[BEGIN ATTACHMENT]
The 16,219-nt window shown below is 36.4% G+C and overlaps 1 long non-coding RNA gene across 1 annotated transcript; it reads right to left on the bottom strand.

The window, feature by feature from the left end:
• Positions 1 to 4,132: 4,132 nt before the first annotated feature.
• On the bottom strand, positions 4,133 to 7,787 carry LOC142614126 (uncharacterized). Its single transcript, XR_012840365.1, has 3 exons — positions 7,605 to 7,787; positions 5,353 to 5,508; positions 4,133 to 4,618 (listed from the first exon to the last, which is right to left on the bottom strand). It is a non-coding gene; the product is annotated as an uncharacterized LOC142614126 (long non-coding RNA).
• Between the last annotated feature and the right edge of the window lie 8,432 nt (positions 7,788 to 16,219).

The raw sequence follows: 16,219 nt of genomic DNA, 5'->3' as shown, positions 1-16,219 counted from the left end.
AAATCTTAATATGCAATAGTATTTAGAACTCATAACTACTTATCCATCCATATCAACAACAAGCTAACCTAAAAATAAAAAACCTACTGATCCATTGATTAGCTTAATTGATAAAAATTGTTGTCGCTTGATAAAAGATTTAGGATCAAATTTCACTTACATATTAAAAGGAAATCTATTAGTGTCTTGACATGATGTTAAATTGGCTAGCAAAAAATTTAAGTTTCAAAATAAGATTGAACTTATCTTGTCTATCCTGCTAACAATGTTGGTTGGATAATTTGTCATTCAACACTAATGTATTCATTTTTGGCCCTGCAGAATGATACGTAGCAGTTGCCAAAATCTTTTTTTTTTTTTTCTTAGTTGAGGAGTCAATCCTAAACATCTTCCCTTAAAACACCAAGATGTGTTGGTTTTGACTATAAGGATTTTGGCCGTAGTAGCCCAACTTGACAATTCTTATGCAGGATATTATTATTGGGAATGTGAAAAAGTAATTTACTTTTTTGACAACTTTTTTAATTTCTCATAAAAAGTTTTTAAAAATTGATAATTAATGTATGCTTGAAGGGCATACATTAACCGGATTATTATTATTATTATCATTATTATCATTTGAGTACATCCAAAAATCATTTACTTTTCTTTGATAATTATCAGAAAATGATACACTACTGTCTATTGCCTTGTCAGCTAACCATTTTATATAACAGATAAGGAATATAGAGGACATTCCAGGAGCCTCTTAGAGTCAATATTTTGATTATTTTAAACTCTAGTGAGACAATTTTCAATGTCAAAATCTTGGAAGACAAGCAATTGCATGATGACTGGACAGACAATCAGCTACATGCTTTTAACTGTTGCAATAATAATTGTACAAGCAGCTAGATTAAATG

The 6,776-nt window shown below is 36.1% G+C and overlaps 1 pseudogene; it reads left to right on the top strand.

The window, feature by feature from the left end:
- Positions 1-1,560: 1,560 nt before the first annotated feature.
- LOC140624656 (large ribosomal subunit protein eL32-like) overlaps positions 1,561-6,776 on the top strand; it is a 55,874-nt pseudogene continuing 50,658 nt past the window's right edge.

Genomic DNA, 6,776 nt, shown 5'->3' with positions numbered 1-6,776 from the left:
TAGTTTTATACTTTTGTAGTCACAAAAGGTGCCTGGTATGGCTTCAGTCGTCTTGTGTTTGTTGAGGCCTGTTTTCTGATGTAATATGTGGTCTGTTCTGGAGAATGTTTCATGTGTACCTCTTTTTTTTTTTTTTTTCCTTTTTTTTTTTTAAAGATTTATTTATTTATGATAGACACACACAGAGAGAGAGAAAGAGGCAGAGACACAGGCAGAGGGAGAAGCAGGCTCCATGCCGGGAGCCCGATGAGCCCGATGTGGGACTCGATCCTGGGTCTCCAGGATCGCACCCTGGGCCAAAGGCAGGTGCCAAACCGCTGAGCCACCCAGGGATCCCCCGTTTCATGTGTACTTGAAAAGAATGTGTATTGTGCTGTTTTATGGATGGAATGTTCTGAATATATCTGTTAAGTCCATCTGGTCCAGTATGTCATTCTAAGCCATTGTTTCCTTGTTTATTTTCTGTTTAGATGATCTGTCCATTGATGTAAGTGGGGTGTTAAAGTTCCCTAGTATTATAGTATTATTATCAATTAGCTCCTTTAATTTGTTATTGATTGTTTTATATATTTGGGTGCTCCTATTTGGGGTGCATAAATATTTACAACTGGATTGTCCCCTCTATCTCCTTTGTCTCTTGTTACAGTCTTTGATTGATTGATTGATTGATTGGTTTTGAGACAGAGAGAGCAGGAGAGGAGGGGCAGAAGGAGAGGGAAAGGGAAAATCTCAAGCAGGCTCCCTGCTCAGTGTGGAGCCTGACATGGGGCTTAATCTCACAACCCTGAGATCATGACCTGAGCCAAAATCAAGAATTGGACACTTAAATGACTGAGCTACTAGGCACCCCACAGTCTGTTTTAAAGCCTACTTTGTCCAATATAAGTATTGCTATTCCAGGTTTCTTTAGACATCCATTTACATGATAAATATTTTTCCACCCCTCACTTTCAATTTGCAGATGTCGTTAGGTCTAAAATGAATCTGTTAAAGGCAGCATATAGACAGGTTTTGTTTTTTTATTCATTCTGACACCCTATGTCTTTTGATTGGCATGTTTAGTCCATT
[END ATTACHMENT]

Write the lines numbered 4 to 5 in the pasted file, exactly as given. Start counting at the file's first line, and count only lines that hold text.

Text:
• On the bottom strand, positions 4,133 to 7,787 carry LOC142614126 (uncharacterized). Its single transcript, XR_012840365.1, has 3 exons — positions 7,605 to 7,787; positions 5,353 to 5,508; positions 4,133 to 4,618 (listed from the first exon to the last, which is right to left on the bottom strand). It is a non-coding gene; the product is annotated as an uncharacterized LOC142614126 (long non-coding RNA).
• Between the last annotated feature and the right edge of the window lie 8,432 nt (positions 7,788 to 16,219).